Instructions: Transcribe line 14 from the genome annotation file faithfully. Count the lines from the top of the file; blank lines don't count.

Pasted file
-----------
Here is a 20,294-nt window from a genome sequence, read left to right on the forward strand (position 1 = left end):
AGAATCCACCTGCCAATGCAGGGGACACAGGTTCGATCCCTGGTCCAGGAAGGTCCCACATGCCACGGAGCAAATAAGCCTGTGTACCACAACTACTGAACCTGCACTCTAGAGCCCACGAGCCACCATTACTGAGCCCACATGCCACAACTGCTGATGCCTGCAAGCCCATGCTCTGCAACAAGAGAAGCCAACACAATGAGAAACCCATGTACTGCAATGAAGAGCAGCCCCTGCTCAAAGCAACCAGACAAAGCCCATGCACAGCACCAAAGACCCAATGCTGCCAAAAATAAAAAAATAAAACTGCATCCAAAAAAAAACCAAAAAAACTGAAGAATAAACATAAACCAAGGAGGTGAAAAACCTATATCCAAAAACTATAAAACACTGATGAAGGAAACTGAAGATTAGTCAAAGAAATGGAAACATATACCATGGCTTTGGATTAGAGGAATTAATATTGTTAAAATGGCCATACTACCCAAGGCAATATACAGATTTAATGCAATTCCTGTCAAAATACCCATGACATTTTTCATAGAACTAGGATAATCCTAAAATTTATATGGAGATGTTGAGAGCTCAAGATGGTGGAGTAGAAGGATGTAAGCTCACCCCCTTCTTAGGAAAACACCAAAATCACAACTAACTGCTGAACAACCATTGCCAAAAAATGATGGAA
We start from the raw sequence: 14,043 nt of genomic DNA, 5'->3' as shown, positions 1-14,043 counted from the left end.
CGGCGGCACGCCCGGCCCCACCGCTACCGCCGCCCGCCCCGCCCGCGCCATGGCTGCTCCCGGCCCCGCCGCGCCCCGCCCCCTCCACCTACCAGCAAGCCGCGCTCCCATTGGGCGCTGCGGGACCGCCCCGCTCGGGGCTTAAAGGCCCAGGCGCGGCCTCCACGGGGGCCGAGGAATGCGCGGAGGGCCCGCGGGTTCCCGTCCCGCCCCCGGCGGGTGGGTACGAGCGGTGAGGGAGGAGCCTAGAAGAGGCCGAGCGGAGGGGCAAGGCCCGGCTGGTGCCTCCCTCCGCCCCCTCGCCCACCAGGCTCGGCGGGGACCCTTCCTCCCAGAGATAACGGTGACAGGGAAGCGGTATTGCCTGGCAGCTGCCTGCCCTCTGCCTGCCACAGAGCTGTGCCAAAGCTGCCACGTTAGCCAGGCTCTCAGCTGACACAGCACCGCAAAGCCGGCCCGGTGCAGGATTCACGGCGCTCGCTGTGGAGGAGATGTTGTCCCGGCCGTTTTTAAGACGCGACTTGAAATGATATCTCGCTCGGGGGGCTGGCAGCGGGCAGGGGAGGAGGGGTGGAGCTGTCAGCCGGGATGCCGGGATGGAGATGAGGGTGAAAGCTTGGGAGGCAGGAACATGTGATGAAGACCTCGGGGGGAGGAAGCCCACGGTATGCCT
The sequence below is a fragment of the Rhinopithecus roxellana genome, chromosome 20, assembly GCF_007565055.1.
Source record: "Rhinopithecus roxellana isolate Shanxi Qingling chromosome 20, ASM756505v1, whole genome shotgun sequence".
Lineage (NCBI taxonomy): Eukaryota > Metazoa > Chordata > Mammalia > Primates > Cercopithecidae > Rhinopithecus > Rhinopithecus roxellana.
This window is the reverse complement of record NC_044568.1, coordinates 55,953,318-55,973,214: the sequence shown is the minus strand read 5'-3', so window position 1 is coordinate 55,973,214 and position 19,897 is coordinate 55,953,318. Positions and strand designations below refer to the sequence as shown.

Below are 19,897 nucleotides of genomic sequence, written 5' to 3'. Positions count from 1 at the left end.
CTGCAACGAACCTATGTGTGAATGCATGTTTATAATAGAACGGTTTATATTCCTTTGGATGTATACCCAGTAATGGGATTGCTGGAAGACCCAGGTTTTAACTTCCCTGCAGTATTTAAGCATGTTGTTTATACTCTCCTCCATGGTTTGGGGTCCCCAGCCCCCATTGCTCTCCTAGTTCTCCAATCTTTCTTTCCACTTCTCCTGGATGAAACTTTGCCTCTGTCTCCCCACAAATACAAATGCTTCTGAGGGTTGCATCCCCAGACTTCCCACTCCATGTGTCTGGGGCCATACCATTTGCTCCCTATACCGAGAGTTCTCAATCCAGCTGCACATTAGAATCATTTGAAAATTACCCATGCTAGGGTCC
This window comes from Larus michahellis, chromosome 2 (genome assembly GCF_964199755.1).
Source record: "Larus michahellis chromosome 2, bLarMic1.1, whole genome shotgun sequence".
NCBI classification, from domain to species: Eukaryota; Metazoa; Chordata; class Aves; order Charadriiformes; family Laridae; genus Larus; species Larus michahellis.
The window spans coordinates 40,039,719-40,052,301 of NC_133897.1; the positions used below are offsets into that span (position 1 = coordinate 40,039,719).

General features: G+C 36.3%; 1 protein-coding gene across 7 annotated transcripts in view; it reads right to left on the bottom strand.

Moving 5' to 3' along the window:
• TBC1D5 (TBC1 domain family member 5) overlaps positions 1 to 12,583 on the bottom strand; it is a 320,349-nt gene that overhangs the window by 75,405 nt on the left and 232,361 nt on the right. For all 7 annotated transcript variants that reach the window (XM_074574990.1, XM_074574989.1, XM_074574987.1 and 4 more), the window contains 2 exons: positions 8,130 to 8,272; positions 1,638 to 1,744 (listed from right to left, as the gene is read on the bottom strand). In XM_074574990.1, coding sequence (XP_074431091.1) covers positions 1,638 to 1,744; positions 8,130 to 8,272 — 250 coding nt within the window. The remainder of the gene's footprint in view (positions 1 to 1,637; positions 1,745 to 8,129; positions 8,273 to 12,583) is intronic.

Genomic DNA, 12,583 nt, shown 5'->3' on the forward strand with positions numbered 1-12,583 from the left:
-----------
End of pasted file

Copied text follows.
The window spans coordinates 40,039,719-40,052,301 of NC_133897.1; the positions used below are offsets into that span (position 1 = coordinate 40,039,719).